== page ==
The rain showers last Saturday were Mother Nature’s way to mark the seasonal transition. It washed the dust off the plants and when I woke to a clear blue sky on Sunday morning, the day of the Fall Equinox, the landscape felt refreshed, the colors brilliant, not the lush greens of spring but the browns, reds and yellows of Fall.
It’s a lot more challenging to let go of Summer than it is of Spring. Summer is about celebrating growth, and one feels confident that life is abundant. Fall lets us know things are about to change. Plants pull energy from their leaves to store in their roots or seeds; the biotic life-force in our hemisphere turns inward in preparation for winter.
Here on the farm preparations in the fields have focused on planting fall and winter crops, Brussels sprouts, red and green cabbage, leeks, carrots, beets, rutabagas, broccoli, celeriac, cauliflower, and many different leafy greens which all grow well during our coastal winter season. The key is to plant early enough for the plants to size before colder weather and shorter days slow down their growth.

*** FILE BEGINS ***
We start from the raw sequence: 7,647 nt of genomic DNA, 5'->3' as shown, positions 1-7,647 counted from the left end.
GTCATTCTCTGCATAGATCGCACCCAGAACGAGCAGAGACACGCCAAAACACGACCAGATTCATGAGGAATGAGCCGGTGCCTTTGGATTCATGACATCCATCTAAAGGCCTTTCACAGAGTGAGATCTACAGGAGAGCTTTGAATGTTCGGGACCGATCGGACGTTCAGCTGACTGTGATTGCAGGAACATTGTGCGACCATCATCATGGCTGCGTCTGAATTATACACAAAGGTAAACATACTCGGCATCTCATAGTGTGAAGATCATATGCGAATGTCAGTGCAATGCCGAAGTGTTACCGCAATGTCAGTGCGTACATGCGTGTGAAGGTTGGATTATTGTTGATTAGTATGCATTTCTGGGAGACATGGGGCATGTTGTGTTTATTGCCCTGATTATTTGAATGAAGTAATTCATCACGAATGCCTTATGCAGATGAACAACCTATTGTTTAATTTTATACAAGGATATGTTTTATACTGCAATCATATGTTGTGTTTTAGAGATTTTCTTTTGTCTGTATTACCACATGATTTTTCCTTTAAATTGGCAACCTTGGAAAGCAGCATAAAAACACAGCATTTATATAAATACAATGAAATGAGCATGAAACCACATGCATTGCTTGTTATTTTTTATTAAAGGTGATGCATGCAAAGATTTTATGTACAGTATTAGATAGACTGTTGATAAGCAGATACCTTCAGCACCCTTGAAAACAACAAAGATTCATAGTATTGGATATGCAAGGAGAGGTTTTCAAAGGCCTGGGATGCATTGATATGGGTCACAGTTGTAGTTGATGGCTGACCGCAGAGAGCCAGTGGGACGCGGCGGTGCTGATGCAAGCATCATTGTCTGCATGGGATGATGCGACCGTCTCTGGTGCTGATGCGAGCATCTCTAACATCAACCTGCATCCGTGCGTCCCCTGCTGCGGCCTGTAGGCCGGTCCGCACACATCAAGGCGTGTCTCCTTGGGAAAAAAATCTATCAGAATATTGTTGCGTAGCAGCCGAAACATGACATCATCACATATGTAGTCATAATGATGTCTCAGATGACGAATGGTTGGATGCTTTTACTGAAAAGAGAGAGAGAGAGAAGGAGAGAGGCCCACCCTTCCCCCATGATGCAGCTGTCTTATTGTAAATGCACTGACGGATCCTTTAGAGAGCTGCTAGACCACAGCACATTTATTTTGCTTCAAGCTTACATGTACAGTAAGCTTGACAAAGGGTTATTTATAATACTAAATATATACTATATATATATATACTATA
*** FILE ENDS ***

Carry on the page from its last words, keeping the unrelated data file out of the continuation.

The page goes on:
The winter squash harvest is early this year; the Butternut, Delicata, and Sweet Dumplings are already stored and look beautiful, only the Kabocha Squash and Pumpkins are still curing in the field. The apple harvest is in full swing; we just finished the Galas, and now it’s time for the Newtown Pippins, and by mid-October the Fuji’s should be crisp and sweet as well.
The last fruit of the season still to be harvested are the Quince, which are almost ripe, the Pineapple guavas, which are starting to size up and will probably ripen by the end of October, and the Persimmons, which are still green and won’t be ripe until early December.
The fields where next year’s strawberries, raspberries, artichokes and garlic will be growing are being prepared right now, as rains can sweep through the area in early October delaying preparations significantly at times.